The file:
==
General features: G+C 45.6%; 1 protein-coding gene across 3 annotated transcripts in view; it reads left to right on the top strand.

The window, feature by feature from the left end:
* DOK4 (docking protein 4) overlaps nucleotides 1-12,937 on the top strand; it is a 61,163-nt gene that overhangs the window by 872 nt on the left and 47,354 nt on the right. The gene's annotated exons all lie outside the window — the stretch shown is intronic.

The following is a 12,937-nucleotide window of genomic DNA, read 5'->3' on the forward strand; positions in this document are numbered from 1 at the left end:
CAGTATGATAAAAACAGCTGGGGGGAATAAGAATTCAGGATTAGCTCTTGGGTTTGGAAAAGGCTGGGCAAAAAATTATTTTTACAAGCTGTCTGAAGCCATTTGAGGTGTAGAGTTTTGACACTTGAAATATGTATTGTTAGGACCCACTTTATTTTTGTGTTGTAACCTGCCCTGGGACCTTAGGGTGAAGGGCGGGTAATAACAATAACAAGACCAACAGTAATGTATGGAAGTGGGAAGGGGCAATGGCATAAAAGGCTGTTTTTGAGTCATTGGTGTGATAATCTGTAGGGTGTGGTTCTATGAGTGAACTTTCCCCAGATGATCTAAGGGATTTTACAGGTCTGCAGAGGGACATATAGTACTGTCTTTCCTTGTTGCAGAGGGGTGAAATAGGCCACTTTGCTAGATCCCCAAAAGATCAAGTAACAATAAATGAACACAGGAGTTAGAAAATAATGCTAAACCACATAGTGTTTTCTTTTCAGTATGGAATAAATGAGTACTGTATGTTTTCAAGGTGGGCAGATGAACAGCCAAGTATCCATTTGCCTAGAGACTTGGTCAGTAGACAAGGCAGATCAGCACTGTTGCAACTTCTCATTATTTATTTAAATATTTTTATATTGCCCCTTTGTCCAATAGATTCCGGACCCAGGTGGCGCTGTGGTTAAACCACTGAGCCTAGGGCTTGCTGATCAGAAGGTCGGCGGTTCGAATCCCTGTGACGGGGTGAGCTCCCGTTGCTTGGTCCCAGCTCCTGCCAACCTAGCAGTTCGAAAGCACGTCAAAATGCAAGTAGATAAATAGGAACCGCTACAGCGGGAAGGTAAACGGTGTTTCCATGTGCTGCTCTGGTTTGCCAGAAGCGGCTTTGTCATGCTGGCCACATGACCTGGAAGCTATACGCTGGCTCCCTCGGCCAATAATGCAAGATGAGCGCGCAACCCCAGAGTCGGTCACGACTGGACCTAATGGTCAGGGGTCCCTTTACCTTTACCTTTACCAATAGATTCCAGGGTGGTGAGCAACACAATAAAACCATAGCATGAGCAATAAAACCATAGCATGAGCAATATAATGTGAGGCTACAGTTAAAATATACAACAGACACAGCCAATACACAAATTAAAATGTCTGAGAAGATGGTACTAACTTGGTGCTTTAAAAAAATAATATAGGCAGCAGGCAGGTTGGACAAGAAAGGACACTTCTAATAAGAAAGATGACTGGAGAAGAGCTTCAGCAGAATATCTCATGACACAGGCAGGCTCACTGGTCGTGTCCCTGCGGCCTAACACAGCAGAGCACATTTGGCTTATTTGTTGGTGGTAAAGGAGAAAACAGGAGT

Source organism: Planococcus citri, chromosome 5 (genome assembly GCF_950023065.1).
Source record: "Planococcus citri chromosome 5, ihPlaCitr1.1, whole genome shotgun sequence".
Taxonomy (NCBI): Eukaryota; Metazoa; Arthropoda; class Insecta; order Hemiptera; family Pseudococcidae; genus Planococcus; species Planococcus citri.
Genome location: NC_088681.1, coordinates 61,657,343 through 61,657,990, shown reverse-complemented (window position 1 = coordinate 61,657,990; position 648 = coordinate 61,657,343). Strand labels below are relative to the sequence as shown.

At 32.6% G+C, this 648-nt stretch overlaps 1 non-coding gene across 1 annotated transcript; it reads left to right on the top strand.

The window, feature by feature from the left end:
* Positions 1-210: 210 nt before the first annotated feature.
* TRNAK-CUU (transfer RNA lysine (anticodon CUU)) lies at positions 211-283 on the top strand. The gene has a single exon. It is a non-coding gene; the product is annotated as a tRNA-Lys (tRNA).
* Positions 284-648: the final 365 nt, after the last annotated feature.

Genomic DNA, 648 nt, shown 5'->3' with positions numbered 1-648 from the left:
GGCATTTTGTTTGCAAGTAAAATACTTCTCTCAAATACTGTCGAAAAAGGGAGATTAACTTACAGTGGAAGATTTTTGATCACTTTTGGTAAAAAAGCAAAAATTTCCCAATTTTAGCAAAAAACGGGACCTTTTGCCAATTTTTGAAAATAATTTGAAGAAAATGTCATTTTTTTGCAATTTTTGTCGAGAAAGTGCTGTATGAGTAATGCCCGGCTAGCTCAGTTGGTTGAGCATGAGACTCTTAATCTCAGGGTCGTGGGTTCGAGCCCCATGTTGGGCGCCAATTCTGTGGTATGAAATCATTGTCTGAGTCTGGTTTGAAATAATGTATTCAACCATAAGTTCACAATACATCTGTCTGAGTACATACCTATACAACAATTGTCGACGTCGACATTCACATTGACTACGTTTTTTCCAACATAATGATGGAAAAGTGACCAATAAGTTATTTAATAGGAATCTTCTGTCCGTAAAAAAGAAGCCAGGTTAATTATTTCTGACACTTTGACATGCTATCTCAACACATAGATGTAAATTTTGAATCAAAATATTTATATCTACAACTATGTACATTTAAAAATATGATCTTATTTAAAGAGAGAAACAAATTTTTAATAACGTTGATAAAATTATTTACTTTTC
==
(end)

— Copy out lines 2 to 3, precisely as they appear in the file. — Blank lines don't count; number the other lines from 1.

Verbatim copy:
The window, feature by feature from the left end:
* DOK4 (docking protein 4) overlaps nucleotides 1-12,937 on the top strand; it is a 61,163-nt gene that overhangs the window by 872 nt on the left and 47,354 nt on the right. The gene's annotated exons all lie outside the window — the stretch shown is intronic.